Diagnosis

Residual scripting from the theme

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Some themes’ menu javascript will still affect the menu even after UberMenu has replaced the default menu. As a result, UberMenu can appear distorted, the styles can be incorrect, extra markup may be added, and the functionality may break.

Background

Most themes have some javascript that is applied to the default menu. There is no way for UberMenu to automatically remove this when it is activated.

The Problem

Most of the time, when UberMenu replaces a theme menu, the theme menu javascript is neutralized (it no longer applies because the root identifier element no longer exists).

However, some themes’ menu javascript will still be in effect even after UberMenu has replaced the default menu. As a result, the menu can appear distorted, the styles can be incorrect, extra markup may be added, and the functionality may break.

One common symptom of residual scripting is that the third level menu items in a mega menu are only displayed when hovering over the second level menu items.

Identifying the issue

The most common symptoms that indicate residual scripting are:

  1. Submenu columns items not appearing until the second level is hovered, or disappear after hovering out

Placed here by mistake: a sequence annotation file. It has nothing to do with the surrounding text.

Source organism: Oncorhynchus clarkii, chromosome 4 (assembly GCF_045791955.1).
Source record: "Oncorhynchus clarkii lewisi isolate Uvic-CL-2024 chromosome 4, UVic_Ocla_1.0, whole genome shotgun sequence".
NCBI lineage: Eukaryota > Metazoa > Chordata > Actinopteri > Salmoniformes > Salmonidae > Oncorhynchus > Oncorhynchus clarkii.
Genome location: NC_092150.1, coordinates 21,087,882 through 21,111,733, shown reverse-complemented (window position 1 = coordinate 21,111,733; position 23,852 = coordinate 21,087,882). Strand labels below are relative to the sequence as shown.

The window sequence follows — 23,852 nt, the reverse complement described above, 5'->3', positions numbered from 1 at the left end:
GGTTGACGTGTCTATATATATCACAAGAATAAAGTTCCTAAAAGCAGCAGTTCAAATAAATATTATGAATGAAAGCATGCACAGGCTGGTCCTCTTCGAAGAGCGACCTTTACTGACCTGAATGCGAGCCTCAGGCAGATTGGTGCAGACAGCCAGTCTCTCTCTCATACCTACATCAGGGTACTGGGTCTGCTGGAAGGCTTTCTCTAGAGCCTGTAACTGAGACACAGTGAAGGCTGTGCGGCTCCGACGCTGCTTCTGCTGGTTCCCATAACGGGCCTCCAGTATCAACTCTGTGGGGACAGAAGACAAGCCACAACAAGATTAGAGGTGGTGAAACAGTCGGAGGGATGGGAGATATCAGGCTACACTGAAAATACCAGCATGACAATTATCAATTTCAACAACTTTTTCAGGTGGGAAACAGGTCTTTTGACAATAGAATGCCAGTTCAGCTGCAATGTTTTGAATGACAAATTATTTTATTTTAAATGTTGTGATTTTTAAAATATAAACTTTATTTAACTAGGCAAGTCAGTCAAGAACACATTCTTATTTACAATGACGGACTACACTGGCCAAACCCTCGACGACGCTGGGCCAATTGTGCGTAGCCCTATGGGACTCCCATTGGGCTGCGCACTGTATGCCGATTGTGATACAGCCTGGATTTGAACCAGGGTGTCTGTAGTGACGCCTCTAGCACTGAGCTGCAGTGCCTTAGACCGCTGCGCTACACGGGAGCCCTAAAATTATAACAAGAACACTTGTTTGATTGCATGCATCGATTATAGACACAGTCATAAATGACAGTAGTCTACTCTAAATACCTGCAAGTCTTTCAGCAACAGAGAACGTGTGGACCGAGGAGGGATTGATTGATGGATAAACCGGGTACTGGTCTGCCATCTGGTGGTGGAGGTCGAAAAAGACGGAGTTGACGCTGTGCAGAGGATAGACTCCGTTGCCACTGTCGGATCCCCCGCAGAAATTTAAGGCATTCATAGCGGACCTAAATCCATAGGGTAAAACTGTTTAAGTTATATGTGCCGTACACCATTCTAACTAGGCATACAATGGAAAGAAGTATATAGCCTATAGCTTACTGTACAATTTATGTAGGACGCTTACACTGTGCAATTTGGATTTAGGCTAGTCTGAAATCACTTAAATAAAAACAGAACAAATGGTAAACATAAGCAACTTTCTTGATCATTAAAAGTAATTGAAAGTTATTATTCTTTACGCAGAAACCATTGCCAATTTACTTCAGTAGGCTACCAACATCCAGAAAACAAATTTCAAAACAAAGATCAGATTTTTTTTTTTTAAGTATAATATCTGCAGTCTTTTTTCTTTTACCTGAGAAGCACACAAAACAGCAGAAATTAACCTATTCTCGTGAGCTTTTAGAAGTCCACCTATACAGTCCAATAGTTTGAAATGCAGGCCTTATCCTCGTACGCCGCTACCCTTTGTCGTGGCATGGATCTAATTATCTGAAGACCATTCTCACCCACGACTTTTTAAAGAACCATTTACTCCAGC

2. Submenus can be opened once, but then do not open again
  3. Responsive toggle not working
  4. The class “superfish” appearing in the UberMenu markup

In general, an extra class or inline CSS tends to be added to the menu.

Comparing the markup either from the inspector to the plain source, between inspectors while javascript is disabled, can help to determine if external javascript is acting on the menu.

The Solution

In the vast majority of cases, residual scripting goes hand in hand with residual styling, and is resolved the same way ( Manual Integration for UberMenu 3, or changing the ID or class of the root element in UberMenu 2).

In some cases, the script targets the menu too generically (for example, something like $( ‘#header ul’ ) instead of $( ‘#navigation ul.menu’ ) ). In this case, the offending javascript will have to be tracked down and removed manually. The easiest way to locate it is to use the Chrome Dev Tools and search all assets for menu-related strings like “sub-menu” or “ul li”